You can also check out our beginner’s guide to Global Entry for a full overview of the program. 

If you’re renewing your membership, keep in mind that you are eligible to submit an application within one year from your expiration date. 

Membership costs $100 and is due when you submit your application. Some travel rewards credit cards issue a statement credit if you charge the $100 application fee to your card—this credit applies to renewing, as well. (Woohoo!)

Once you’ve completed your online application, you will soon receive an email confirming your conditional approval. With that conditional approval, you’re eligible to complete your Enrollment on Arrival.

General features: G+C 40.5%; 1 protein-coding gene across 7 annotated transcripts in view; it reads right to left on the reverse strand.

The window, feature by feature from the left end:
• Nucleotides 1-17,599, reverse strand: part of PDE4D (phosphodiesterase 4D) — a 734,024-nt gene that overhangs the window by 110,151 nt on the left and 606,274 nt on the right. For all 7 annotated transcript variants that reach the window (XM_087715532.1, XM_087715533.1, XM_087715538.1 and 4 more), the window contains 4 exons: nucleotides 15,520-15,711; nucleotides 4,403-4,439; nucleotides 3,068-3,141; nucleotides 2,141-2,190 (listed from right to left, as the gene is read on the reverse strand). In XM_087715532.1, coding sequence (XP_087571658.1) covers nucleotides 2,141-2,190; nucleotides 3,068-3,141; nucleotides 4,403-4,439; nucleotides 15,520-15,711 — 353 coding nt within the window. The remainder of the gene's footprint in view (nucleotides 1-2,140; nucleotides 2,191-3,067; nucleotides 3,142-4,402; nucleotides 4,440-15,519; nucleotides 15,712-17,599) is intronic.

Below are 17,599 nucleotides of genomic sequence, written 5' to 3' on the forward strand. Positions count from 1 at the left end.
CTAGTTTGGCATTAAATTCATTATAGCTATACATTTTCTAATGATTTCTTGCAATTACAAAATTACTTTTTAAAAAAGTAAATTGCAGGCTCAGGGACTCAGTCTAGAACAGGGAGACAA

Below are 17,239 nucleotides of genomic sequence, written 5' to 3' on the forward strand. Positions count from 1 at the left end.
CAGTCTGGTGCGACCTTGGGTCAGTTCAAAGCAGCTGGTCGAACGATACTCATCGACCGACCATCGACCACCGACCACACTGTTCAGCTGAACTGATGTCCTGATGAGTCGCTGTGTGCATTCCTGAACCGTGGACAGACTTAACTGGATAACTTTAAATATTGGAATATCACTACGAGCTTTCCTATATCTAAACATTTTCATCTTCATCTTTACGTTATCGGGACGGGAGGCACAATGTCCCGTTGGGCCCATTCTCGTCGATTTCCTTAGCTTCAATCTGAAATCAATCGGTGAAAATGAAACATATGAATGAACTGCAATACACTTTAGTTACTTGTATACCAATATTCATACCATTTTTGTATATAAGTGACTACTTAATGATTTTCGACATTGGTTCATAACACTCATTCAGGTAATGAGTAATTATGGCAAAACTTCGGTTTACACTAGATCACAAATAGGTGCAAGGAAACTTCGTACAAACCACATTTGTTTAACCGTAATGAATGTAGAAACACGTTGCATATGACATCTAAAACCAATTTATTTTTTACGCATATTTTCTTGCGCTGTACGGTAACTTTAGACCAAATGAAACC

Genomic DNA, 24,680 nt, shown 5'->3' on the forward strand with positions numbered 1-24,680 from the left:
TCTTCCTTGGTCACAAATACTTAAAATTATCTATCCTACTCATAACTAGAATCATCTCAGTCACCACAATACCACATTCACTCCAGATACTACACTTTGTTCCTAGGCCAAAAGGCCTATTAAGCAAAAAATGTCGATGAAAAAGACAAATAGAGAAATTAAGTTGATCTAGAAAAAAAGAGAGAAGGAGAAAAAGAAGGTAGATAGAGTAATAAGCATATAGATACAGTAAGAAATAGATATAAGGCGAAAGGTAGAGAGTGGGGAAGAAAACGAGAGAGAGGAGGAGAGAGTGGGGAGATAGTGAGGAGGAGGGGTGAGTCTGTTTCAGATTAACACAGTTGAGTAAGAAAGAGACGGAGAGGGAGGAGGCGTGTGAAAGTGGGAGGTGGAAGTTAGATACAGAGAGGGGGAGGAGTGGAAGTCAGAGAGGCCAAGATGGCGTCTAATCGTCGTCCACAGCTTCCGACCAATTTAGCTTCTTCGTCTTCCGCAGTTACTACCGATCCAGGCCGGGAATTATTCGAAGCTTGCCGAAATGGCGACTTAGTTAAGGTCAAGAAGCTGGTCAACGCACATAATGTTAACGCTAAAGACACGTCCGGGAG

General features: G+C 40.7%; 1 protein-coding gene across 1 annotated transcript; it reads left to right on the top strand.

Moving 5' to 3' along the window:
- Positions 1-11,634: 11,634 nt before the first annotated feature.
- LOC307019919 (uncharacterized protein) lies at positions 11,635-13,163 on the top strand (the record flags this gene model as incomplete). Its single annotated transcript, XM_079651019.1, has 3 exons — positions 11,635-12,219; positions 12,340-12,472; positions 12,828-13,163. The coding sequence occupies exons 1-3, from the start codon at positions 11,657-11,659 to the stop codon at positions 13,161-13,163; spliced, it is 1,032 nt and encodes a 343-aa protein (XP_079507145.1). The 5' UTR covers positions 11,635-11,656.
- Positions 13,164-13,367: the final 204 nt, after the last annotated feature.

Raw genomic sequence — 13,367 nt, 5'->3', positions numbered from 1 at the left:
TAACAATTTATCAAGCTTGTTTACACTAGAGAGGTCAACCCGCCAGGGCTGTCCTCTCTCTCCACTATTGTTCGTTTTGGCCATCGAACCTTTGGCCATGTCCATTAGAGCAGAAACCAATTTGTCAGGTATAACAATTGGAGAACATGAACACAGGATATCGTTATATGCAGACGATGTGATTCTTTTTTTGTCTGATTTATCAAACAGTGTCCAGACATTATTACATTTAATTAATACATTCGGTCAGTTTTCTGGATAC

Related reading: A Beginner’s Guide to Global Entry


Step 2. Plan ahead for Enrollment on Arrival 

Remember when I said that I couldn’t book an appointment at my home airport, nor at any of the airports I’d be flying into? This was due, in part, to not every airport having an enrollment center; likewise, not every airport offers Enrollment on Arrival. 

That said, there are many airports—both in the U.S. and abroad—that offer it. And now’s the time to confirm that the airport you’ll be flying into (and passing through CBP) has an active enrollment center. 

At the time of publication, these airports offer Enrollment on Arrival: 

  • Abu Dhabi International Airport (AUH)
  • Ted Stevens Anchorage International Airport (ANC)
  • Aruba Queen Beatrix International Airport (AUA)
  • Hartsfield-Jackson Atlanta International Airport (ATL)
  • Austin-Bergstrom International Airport (AUS)
  • L.F. Wade International Airport (XKF)
  • Boston Logan International Airport (BOS)